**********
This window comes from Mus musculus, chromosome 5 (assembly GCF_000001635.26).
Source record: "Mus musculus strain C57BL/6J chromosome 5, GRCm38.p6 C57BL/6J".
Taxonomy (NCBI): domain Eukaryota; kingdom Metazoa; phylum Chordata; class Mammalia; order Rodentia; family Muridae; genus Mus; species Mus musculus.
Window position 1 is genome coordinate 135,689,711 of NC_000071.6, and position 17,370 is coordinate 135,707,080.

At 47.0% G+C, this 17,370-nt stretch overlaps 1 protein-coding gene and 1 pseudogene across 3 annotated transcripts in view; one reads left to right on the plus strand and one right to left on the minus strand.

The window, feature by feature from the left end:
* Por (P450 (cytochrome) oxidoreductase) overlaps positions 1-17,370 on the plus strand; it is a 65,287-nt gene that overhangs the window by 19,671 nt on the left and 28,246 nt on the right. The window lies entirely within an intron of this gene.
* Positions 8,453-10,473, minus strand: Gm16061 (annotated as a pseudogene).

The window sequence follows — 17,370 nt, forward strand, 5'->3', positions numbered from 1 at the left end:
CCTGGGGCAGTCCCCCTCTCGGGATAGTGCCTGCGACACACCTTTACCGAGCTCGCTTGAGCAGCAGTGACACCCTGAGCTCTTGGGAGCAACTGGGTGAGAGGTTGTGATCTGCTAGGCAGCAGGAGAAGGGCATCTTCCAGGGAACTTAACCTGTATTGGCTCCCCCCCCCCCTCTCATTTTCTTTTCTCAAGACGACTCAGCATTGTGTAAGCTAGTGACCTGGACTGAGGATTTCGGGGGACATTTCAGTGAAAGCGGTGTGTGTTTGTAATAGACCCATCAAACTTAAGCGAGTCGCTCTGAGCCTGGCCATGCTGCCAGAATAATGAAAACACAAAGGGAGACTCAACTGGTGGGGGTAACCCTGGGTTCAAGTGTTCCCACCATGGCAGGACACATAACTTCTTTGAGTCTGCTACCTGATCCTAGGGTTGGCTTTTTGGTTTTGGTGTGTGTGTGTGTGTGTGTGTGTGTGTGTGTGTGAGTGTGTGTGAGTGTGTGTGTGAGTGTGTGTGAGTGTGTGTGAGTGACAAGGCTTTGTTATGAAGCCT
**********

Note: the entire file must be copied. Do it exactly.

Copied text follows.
This window comes from Mus musculus, chromosome 5 (assembly GCF_000001635.26).
Source record: "Mus musculus strain C57BL/6J chromosome 5, GRCm38.p6 C57BL/6J".
Taxonomy (NCBI): domain Eukaryota; kingdom Metazoa; phylum Chordata; class Mammalia; order Rodentia; family Muridae; genus Mus; species Mus musculus.
Window position 1 is genome coordinate 135,689,711 of NC_000071.6, and position 17,370 is coordinate 135,707,080.

At 47.0% G+C, this 17,370-nt stretch overlaps 1 protein-coding gene and 1 pseudogene across 3 annotated transcripts in view; one reads left to right on the plus strand and one right to left on the minus strand.

The window, feature by feature from the left end:
* Por (P450 (cytochrome) oxidoreductase) overlaps positions 1-17,370 on the plus strand; it is a 65,287-nt gene that overhangs the window by 19,671 nt on the left and 28,246 nt on the right. The window lies entirely within an intron of this gene.
* Positions 8,453-10,473, minus strand: Gm16061 (annotated as a pseudogene).

The window sequence follows — 17,370 nt, forward strand, 5'->3', positions numbered from 1 at the left end:
CCTGGGGCAGTCCCCCTCTCGGGATAGTGCCTGCGACACACCTTTACCGAGCTCGCTTGAGCAGCAGTGACACCCTGAGCTCTTGGGAGCAACTGGGTGAGAGGTTGTGATCTGCTAGGCAGCAGGAGAAGGGCATCTTCCAGGGAACTTAACCTGTATTGGCTCCCCCCCCCCCTCTCATTTTCTTTTCTCAAGACGACTCAGCATTGTGTAAGCTAGTGACCTGGACTGAGGATTTCGGGGGACATTTCAGTGAAAGCGGTGTGTGTTTGTAATAGACCCATCAAACTTAAGCGAGTCGCTCTGAGCCTGGCCATGCTGCCAGAATAATGAAAACACAAAGGGAGACTCAACTGGTGGGGGTAACCCTGGGTTCAAGTGTTCCCACCATGGCAGGACACATAACTTCTTTGAGTCTGCTACCTGATCCTAGGGTTGGCTTTTTGGTTTTGGTGTGTGTGTGTGTGTGTGTGTGTGTGTGTGTGTGAGTGTGTGTGAGTGTGTGTGTGAGTGTGTGTGAGTGTGTGTGAGTGACAAGGCTTTGTTATGAAGCCT